Paradise Hills (film)

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Paradise Hills
Paradise Hills.jpg
Theatrical release poster
Directed byAlice Waddington
Screenplay by
Story byAlice Waddington
Produced by
Starring
CinematographyJosu Inchaustegui
Edited byGuillermo de la Cal
Music byLucas Vidal
Production
companies
  • Nostromo Pictures
  • Colina Paraiso AIE
Distributed byAlfa Pictures
Release dates
  • 26 January 2019 (2019-01-26) (Sundance)
  • 11 October 2019 (2019-10-11) (Spain)
Running time
95 minutes[1]
CountrySpain[2]
LanguageEnglish
Box office$414,515[3]

Paradise Hills is a 2019 Spanish science fantasy thriller film[4] directed by Alice Waddington in her feature directorial debut. It stars Emma Roberts as Uma, a young woman sent to Paradise, a mysterious behavioural modification centre for women who have displeased their families, alongside Danielle Macdonald, Awkwafina, Jeremy Irvine, Arnaud Valois, Eiza González, and Milla Jovovich.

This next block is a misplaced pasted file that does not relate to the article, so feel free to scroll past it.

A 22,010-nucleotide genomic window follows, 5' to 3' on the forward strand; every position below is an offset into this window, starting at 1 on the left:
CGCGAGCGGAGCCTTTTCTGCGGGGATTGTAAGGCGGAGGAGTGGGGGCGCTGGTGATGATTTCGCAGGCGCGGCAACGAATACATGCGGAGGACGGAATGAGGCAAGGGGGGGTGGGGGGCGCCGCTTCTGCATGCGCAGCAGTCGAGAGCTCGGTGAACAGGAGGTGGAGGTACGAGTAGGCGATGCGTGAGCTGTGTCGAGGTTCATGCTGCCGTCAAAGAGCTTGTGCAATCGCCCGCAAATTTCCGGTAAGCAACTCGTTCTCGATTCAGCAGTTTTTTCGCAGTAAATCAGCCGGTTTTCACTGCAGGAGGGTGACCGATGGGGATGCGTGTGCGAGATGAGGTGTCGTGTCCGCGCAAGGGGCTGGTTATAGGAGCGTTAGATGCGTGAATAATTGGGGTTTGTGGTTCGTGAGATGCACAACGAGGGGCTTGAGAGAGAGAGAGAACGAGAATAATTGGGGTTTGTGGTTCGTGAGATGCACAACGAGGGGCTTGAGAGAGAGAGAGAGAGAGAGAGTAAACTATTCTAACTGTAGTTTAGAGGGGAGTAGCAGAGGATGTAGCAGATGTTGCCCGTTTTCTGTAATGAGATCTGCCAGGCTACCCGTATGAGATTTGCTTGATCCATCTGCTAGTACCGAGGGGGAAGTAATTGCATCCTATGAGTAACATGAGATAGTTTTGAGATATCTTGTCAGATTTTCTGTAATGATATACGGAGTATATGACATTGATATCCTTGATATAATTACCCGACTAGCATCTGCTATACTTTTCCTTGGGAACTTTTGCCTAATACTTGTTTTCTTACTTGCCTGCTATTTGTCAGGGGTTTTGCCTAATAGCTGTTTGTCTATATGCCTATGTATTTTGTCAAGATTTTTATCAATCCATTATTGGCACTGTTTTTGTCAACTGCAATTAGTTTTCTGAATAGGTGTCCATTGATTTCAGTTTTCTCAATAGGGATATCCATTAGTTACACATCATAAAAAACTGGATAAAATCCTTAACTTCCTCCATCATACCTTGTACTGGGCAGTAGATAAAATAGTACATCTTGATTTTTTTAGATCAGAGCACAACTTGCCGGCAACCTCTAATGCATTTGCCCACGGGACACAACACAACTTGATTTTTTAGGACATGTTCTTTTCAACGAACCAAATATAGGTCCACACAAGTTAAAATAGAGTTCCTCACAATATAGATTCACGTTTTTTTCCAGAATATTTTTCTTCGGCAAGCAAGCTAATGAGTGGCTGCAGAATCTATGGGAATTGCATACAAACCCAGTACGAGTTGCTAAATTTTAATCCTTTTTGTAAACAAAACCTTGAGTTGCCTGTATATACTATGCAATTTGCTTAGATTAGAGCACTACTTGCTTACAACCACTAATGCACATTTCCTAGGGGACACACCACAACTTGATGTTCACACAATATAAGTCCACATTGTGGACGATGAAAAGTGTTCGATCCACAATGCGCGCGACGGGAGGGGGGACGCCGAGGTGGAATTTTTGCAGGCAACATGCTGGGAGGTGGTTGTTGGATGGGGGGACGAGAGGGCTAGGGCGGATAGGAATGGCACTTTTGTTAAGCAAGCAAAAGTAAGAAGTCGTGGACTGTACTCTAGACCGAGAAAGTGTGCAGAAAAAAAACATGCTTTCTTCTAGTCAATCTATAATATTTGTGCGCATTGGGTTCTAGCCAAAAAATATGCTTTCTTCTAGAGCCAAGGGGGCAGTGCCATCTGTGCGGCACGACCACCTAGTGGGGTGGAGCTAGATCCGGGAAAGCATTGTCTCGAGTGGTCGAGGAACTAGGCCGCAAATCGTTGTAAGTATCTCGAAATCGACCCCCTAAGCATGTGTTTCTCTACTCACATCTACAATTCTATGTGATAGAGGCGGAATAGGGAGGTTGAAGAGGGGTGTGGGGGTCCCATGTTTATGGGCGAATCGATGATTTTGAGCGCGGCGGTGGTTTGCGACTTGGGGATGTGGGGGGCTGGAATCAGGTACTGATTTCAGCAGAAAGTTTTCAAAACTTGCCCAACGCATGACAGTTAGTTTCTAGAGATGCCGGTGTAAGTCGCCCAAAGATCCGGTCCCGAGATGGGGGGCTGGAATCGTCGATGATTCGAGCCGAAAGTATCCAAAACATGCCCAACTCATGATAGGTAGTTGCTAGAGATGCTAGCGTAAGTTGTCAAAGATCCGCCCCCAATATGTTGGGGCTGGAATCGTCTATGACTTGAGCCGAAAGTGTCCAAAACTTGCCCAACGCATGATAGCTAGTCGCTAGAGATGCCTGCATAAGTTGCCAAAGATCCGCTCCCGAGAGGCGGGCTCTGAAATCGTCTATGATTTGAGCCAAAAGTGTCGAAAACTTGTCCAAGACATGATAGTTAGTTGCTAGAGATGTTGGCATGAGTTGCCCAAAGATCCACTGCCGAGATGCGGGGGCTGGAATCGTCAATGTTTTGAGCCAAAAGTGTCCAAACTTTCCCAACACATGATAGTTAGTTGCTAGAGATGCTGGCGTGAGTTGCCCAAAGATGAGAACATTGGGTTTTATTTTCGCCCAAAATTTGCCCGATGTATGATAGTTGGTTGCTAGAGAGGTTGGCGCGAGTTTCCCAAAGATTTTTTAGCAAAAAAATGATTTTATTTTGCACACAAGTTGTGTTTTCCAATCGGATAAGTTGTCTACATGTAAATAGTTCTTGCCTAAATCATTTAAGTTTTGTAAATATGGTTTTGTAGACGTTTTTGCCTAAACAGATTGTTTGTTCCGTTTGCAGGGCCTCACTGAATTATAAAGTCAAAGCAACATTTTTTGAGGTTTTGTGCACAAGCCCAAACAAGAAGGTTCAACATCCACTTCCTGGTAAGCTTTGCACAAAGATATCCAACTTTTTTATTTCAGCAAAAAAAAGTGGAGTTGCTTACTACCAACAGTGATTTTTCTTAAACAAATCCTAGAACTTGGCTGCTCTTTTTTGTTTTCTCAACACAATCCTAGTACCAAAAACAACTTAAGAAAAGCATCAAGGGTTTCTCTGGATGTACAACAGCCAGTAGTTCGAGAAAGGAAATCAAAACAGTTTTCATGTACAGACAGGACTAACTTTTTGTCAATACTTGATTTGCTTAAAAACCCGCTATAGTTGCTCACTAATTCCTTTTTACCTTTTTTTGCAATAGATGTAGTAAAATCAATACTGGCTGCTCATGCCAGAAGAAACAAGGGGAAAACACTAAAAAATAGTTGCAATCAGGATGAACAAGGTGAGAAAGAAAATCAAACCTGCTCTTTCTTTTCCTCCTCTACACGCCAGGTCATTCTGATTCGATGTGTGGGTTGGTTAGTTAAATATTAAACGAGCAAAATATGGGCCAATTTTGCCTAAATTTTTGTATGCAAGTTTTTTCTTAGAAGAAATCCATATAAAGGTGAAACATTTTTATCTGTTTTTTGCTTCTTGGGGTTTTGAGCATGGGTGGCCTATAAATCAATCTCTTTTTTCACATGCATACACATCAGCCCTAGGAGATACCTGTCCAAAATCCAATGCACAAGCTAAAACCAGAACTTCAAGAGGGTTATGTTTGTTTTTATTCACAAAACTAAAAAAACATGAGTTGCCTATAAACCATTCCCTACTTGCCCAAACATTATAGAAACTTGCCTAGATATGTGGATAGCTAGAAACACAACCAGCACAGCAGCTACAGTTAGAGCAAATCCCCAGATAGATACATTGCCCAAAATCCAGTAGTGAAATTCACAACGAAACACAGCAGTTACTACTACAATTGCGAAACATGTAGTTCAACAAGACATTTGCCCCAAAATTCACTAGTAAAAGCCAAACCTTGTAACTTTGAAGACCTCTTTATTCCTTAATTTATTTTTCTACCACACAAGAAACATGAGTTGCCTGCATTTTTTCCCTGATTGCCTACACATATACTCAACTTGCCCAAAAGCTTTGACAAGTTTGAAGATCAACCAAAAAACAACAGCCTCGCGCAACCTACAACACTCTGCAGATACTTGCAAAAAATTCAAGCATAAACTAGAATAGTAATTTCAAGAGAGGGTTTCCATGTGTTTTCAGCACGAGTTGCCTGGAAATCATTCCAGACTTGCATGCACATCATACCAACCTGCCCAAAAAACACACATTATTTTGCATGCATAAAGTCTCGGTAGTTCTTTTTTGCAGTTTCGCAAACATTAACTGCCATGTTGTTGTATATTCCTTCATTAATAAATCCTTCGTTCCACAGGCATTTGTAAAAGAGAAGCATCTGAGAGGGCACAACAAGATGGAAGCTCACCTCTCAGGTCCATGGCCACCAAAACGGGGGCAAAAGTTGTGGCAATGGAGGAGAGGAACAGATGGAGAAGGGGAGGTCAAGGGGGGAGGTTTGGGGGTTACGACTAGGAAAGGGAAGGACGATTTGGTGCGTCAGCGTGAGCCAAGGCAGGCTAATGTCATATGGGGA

The film had its world premiere at the Sundance Film Festival on 26 January 2019. It was released in Spain on 11 October 2019 by Alfa Pictures and in the United States on 25 October 2019 by Samuel Goldwyn Films.

Plot[edit]

At her wedding, rich socialite Uma is toasted by her guests, who compliment her new attitude. Later, she is pinned to a bed by her husband, Son, who happily remarks on how much more obedient she is.

Two months earlier, Uma awakens in a strange room and realizes that she is trapped on an island called Paradise. She runs away from her captors, but is caught and returned by a fellow patient, Amarna. It is explained to Uma that Paradise is essentially a sort of treatment center for rebellious young women; in Uma's case, she was admitted to the center for rejecting a marriage proposal her mother wants her to accept. Uma becomes friends with her roommates Chloe and Yu, as well as befriending Amarna, a well-known singer sent to Paradise after clashing with her management company.